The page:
Nuclear Weapons and the Foreign Policy of a Post-Bush Administration
Arms Control and the Senate's Reconsideration of the Comprehensive Nuclear Test Ban Treaty: A National Security Priority
Working Paper, October 31, 2008
Director, Institute for Human Rights, Peace, and Development
Sam P. Dell Research Scholar
Professor of Law, University of Florida College of Law
Human Rights Fellow
Research Assistant to Professor Nagan
Levin College of Law, University of Florida
This research explores the history, provisions, and policies of the Comprehensive Nuclear Test Ban Treaty (CTBT) in the aftermath of the U.S. Senate's rejection (and therefore, by implication, the non-ratification of the Treaty). In particular, this document clarifies the precise current legal status of the CTBT in U.S. law. The Treaty is not dead. It is technically a "pending" treaty within the jurisdiction of the Senate. Under U.S. law, the Senate is vested with the competence to determine its own agenda. The Treaty is within its jurisdiction and it is therefore within the competence of the Senate to redecide the advice and consent issue. In short, there may be political obstacles for reconsidering the Treaty, but there are no legal obstacles to this.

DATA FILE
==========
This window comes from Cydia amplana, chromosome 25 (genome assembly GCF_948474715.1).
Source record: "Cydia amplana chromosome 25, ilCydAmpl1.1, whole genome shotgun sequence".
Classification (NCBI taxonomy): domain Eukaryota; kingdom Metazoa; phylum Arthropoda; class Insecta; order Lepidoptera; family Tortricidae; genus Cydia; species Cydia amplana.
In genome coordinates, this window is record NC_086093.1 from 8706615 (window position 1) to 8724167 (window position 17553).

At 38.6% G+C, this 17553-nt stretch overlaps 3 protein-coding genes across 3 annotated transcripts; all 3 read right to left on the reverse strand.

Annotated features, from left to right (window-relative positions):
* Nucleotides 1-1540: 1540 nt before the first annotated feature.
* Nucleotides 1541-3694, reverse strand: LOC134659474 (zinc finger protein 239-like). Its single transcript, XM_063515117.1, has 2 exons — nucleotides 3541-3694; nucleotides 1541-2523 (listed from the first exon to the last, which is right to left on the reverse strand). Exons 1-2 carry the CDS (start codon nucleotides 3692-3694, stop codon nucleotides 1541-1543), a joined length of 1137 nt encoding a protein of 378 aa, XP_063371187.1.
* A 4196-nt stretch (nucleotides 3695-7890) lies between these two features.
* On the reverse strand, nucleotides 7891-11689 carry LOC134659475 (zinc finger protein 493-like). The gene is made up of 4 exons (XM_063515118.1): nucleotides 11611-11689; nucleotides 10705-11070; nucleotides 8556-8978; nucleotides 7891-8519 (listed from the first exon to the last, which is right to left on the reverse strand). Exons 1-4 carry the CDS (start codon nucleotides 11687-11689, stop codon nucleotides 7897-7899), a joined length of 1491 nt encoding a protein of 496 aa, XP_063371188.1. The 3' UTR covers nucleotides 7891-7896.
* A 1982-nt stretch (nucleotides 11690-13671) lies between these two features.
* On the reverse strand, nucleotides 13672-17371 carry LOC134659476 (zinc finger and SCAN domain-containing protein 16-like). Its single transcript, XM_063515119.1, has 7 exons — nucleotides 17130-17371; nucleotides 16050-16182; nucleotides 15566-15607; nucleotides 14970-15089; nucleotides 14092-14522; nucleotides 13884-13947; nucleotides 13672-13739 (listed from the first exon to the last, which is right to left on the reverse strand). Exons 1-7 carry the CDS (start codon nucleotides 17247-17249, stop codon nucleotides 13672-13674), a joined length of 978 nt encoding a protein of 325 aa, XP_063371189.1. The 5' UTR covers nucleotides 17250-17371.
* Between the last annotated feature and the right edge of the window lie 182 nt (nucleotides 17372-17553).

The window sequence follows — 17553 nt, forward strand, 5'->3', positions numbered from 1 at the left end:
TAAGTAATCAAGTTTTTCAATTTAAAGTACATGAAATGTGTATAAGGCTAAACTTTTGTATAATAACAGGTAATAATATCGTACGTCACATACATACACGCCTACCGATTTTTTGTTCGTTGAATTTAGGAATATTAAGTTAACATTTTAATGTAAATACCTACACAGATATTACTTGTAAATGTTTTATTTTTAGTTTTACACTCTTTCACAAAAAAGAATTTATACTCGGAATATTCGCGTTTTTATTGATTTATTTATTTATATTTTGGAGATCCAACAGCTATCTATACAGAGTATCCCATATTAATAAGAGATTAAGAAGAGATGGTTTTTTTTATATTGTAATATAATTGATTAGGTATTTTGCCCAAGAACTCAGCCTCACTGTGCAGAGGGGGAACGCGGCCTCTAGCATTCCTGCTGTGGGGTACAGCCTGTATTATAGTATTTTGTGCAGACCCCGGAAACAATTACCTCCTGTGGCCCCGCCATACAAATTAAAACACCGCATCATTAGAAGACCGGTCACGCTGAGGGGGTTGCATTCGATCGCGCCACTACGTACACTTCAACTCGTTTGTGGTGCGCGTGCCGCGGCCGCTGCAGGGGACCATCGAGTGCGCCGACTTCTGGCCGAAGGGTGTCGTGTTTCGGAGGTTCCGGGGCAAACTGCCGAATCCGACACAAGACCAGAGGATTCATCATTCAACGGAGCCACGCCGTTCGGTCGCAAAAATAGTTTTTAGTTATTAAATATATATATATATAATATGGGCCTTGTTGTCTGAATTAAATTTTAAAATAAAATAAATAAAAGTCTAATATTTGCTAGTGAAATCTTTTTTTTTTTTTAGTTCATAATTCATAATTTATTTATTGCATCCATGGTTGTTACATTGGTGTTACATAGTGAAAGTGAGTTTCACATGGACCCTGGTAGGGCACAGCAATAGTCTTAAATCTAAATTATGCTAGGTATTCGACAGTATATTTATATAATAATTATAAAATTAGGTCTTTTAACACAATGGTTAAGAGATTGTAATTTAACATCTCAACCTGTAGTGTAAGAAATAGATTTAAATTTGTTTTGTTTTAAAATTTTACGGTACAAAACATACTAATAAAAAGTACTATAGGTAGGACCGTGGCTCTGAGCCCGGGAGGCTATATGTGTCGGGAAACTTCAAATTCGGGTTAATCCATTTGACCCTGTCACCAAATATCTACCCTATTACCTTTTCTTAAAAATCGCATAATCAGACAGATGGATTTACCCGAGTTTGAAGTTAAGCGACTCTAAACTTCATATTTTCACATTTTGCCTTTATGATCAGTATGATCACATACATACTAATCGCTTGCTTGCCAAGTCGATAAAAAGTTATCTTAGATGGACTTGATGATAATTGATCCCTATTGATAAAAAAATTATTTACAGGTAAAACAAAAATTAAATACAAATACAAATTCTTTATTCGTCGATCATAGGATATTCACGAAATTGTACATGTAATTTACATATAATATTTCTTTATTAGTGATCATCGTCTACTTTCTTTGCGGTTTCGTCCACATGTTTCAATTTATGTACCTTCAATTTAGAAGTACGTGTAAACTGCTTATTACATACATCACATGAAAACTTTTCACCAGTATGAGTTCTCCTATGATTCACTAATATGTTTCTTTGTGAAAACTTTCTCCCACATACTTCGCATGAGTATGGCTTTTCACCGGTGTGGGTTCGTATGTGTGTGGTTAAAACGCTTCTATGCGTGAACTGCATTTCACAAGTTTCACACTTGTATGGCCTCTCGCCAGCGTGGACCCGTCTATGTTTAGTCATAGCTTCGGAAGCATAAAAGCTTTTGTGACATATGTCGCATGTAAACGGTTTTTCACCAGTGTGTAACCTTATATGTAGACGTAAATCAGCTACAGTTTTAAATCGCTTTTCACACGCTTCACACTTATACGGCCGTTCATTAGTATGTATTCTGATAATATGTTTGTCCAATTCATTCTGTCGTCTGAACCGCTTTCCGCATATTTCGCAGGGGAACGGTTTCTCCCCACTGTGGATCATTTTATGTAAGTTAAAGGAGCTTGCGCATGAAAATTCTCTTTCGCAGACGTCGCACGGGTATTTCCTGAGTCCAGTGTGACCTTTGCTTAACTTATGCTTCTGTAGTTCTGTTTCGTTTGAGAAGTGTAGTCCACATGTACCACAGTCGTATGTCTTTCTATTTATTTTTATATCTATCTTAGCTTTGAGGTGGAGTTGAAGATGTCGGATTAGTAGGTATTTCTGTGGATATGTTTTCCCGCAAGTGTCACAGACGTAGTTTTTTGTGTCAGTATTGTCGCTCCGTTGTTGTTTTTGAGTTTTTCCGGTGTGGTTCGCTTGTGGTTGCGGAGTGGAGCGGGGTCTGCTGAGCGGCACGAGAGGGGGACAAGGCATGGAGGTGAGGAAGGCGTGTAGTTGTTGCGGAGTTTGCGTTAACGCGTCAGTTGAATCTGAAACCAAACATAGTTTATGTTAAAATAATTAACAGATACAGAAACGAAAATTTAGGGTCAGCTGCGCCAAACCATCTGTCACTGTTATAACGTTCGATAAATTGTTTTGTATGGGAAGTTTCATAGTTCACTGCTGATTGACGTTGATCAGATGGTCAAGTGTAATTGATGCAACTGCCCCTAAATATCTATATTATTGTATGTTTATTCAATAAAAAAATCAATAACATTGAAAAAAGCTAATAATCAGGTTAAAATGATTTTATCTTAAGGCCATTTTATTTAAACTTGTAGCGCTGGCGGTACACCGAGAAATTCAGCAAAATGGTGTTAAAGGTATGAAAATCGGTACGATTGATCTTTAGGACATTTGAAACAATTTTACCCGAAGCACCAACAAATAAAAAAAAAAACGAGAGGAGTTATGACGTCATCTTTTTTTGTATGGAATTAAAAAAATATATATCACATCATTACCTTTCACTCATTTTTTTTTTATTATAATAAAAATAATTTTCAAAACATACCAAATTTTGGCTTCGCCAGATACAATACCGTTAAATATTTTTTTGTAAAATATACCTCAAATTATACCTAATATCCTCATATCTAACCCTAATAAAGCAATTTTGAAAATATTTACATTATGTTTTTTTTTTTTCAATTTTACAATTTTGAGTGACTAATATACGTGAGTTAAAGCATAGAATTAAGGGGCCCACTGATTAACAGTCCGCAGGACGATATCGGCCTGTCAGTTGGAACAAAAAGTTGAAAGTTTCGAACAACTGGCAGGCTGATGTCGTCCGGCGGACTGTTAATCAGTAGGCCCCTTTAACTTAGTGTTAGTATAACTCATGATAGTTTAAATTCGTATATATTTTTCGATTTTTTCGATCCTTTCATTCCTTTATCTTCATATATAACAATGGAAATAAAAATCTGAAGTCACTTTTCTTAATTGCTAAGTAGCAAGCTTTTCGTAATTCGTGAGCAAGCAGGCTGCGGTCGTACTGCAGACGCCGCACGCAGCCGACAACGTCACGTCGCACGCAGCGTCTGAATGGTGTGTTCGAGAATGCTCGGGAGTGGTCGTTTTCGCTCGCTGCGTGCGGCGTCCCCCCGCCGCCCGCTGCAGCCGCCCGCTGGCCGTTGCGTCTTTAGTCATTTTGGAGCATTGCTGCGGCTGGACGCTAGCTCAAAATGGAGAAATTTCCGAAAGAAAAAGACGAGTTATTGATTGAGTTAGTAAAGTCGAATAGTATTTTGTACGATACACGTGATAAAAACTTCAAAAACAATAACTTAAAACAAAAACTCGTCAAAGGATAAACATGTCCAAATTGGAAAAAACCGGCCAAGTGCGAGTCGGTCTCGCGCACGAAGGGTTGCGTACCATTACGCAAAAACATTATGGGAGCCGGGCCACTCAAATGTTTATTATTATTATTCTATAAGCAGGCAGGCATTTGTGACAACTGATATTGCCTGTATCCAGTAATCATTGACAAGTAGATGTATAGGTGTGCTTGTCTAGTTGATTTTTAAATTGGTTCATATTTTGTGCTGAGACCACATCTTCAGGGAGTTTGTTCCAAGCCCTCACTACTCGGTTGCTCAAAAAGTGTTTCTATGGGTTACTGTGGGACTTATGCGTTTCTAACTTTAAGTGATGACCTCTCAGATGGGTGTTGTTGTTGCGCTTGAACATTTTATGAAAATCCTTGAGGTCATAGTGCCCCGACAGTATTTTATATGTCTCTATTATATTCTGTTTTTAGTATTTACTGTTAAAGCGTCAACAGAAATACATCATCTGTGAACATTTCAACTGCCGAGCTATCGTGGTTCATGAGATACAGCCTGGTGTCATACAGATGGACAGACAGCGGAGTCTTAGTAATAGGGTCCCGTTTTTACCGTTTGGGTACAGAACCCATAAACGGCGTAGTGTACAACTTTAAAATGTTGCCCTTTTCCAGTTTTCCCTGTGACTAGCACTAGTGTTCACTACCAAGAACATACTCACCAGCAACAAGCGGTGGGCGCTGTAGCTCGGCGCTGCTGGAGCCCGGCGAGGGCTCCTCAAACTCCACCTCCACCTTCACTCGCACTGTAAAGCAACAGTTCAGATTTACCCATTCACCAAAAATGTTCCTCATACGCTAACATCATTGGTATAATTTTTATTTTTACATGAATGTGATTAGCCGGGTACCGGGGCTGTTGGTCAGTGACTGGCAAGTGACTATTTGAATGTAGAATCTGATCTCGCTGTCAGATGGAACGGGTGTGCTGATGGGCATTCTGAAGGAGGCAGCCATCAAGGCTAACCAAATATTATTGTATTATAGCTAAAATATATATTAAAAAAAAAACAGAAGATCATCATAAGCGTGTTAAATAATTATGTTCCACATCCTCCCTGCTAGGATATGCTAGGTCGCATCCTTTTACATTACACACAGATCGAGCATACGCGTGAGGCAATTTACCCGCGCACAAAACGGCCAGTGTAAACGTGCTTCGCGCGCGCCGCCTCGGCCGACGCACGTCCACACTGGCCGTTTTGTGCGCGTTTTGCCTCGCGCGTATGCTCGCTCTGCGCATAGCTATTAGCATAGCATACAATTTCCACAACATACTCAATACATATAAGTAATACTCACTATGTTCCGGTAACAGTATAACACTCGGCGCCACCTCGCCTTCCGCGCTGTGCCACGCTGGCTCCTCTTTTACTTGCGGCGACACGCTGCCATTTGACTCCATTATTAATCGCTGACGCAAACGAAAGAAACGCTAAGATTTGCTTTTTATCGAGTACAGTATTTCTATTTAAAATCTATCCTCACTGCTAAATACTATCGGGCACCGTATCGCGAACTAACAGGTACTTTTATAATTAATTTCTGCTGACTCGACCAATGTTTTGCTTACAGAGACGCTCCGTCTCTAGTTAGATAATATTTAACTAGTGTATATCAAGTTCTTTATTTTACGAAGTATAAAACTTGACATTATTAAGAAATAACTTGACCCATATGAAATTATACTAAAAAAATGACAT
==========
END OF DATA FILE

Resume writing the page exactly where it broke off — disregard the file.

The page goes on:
The threat and/or use of nuclear weapons is one of the most important questions of arms control security policy for a new U.S. administration. The possible emergence of new nuclear threats to American and global peace and security merits reconsideration of the CTBT. In important respects, the Senate's rejection of the CTBT has served to undermine the leading U.S. role in global arms control as well as the control and regulation of the testing and possible proliferation of nuclear arsenals. The Senate's rejection of this important treaty has sent the wrong message about the U.S. role in promoting a more secure approach to managing a nuclear arms race. This has undermined the U.S. role in leading by example diplomatic efforts to secure global cooperation on the relationship of nuclear arsenals and world peace and security. The rejection of the Treaty sent the wrong message globally. The action of the Senate has undermined the nation's national interest. It promotes instability and unpredictability in expectations of global security.
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